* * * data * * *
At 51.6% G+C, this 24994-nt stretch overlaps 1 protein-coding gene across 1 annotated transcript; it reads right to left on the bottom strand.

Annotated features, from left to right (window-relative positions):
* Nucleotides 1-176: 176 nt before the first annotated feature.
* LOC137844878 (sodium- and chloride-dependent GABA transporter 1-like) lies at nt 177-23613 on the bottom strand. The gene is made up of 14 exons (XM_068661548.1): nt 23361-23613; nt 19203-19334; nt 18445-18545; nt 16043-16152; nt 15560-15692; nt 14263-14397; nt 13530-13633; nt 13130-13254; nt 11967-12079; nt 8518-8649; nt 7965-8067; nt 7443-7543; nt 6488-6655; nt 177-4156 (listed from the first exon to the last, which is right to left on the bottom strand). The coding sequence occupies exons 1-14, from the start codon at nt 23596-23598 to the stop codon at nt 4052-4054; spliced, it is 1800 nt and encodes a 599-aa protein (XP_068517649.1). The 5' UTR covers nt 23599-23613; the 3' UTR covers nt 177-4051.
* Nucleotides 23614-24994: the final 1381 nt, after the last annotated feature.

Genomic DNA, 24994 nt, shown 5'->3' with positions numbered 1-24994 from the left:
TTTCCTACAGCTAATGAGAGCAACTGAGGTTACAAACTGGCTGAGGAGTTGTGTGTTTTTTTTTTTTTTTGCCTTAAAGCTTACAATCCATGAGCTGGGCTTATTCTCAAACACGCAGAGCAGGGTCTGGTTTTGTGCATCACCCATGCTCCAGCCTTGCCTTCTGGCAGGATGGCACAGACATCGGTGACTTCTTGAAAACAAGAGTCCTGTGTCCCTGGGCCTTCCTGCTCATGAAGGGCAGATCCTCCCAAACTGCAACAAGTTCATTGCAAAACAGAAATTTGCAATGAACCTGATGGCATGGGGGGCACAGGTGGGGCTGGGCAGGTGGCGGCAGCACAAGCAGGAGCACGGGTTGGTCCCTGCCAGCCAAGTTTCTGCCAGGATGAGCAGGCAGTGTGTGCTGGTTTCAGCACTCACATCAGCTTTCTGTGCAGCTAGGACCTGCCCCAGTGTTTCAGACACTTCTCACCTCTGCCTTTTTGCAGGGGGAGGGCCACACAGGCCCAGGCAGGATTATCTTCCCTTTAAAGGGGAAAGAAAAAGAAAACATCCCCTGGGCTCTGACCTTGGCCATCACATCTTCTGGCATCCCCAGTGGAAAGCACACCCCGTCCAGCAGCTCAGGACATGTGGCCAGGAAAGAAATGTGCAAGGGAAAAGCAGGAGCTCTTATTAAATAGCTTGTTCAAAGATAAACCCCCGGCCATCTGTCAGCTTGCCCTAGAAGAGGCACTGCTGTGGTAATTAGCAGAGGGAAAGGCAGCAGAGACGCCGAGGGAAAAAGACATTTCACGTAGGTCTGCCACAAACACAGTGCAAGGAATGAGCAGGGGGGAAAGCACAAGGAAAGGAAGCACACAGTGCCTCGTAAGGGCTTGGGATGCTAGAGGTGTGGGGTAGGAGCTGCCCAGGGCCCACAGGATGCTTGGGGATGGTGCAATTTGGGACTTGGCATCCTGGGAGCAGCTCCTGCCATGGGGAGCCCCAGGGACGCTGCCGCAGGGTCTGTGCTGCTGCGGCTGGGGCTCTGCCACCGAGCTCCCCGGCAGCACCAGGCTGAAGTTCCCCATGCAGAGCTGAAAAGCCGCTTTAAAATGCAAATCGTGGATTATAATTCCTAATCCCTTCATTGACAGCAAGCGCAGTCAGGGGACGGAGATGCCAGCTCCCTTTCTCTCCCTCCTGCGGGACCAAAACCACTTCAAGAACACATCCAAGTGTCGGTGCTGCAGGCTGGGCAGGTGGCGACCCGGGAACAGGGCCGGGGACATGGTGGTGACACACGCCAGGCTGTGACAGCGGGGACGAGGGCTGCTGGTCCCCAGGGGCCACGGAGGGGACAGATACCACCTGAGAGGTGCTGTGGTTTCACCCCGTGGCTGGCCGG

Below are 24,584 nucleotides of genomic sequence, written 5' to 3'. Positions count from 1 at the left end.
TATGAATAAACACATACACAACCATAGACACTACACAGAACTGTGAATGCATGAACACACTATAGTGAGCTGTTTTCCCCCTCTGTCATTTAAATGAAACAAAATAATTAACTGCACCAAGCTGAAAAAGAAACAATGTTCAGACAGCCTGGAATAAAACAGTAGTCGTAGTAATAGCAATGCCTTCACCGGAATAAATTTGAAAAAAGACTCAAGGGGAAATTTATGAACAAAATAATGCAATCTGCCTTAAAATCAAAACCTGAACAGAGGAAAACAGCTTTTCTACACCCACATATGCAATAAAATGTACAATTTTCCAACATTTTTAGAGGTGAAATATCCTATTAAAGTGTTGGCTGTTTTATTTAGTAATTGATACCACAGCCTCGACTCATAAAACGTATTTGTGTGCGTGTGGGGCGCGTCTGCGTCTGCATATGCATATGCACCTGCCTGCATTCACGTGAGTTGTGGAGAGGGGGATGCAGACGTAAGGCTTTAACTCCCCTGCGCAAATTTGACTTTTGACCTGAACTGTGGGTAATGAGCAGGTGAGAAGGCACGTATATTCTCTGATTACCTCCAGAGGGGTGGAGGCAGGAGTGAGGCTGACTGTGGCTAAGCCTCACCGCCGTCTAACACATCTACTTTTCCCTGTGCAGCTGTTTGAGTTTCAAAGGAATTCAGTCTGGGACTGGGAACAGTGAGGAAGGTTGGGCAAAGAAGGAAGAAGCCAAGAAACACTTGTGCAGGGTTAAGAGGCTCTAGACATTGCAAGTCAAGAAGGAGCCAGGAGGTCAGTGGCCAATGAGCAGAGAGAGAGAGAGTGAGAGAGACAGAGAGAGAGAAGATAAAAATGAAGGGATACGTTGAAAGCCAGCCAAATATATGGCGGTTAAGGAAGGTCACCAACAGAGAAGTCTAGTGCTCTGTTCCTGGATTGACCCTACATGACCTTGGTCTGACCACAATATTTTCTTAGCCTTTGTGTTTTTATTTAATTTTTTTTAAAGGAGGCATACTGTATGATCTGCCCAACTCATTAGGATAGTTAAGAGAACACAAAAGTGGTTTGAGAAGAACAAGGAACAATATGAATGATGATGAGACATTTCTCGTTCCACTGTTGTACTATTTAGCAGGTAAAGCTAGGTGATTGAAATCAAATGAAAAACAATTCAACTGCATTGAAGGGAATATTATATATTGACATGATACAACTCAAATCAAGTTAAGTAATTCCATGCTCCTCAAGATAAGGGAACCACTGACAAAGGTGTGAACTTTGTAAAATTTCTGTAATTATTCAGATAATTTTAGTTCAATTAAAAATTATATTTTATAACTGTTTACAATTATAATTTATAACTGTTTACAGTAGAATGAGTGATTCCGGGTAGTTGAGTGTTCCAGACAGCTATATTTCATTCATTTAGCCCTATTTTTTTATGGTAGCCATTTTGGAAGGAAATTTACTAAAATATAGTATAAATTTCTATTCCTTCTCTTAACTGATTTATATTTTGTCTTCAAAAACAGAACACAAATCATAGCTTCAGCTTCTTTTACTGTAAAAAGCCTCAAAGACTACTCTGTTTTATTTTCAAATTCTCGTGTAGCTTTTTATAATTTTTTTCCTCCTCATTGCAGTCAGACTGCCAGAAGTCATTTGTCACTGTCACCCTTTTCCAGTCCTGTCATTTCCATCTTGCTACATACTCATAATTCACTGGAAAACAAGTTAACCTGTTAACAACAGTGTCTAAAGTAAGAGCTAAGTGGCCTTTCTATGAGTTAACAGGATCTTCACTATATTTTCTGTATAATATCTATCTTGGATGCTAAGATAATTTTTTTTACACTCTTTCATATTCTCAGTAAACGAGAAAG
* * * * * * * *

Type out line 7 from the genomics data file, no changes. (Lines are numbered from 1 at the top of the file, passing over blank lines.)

TTTCCTACAGCTAATGAGAGCAACTGAGGTTACAAACTGGCTGAGGAGTTGTGTGTTTTTTTTTTTTTTTGCCTTAAAGCTTACAATCCATGAGCTGGGCTTATTCTCAAACACGCAGAGCAGGGTCTGGTTTTGTGCATCACCCATGCTCCAGCCTTGCCTTCTGGCAGGATGGCACAGACATCGGTGACTTCTTGAAAACAAGAGTCCTGTGTCCCTGGGCCTTCCTGCTCATGAAGGGCAGATCCTCCCAAACTGCAACAAGTTCATTGCAAAACAGAAATTTGCAATGAACCTGATGGCATGGGGGGCACAGGTGGGGCTGGGCAGGTGGCGGCAGCACAAGCAGGAGCACGGGTTGGTCCCTGCCAGCCAAGTTTCTGCCAGGATGAGCAGGCAGTGTGTGCTGGTTTCAGCACTCACATCAGCTTTCTGTGCAGCTAGGACCTGCCCCAGTGTTTCAGACACTTCTCACCTCTGCCTTTTTGCAGGGGGAGGGCCACACAGGCCCAGGCAGGATTATCTTCCCTTTAAAGGGGAAAGAAAAAGAAAACATCCCCTGGGCTCTGACCTTGGCCATCACATCTTCTGGCATCCCCAGTGGAAAGCACACCCCGTCCAGCAGCTCAGGACATGTGGCCAGGAAAGAAATGTGCAAGGGAAAAGCAGGAGCTCTTATTAAATAGCTTGTTCAAAGATAAACCCCCGGCCATCTGTCAGCTTGCCCTAGAAGAGGCACTGCTGTGGTAATTAGCAGAGGGAAAGGCAGCAGAGACGCCGAGGGAAAAAGACATTTCACGTAGGTCTGCCACAAACACAGTGCAAGGAATGAGCAGGGGGGAAAGCACAAGGAAAGGAAGCACACAGTGCCTCGTAAGGGCTTGGGATGCTAGAGGTGTGGGGTAGGAGCTGCCCAGGGCCCACAGGATGCTTGGGGATGGTGCAATTTGGGACTTGGCATCCTGGGAGCAGCTCCTGCCATGGGGAGCCCCAGGGACGCTGCCGCAGGGTCTGTGCTGCTGCGGCTGGGGCTCTGCCACCGAGCTCCCCGGCAGCACCAGGCTGAAGTTCCCCATGCAGAGCTGAAAAGCCGCTTTAAAATGCAAATCGTGGATTATAATTCCTAATCCCTTCATTGACAGCAAGCGCAGTCAGGGGACGGAGATGCCAGCTCCCTTTCTCTCCCTCCTGCGGGACCAAAACCACTTCAAGAACACATCCAAGTGTCGGTGCTGCAGGCTGGGCAGGTGGCGACCCGGGAACAGGGCCGGGGACATGGTGGTGACACACGCCAGGCTGTGACAGCGGGGACGAGGGCTGCTGGTCCCCAGGGGCCACGGAGGGGACAGATACCACCTGAGAGGTGCTGTGGTTTCACCCCGTGGCTGGCCGG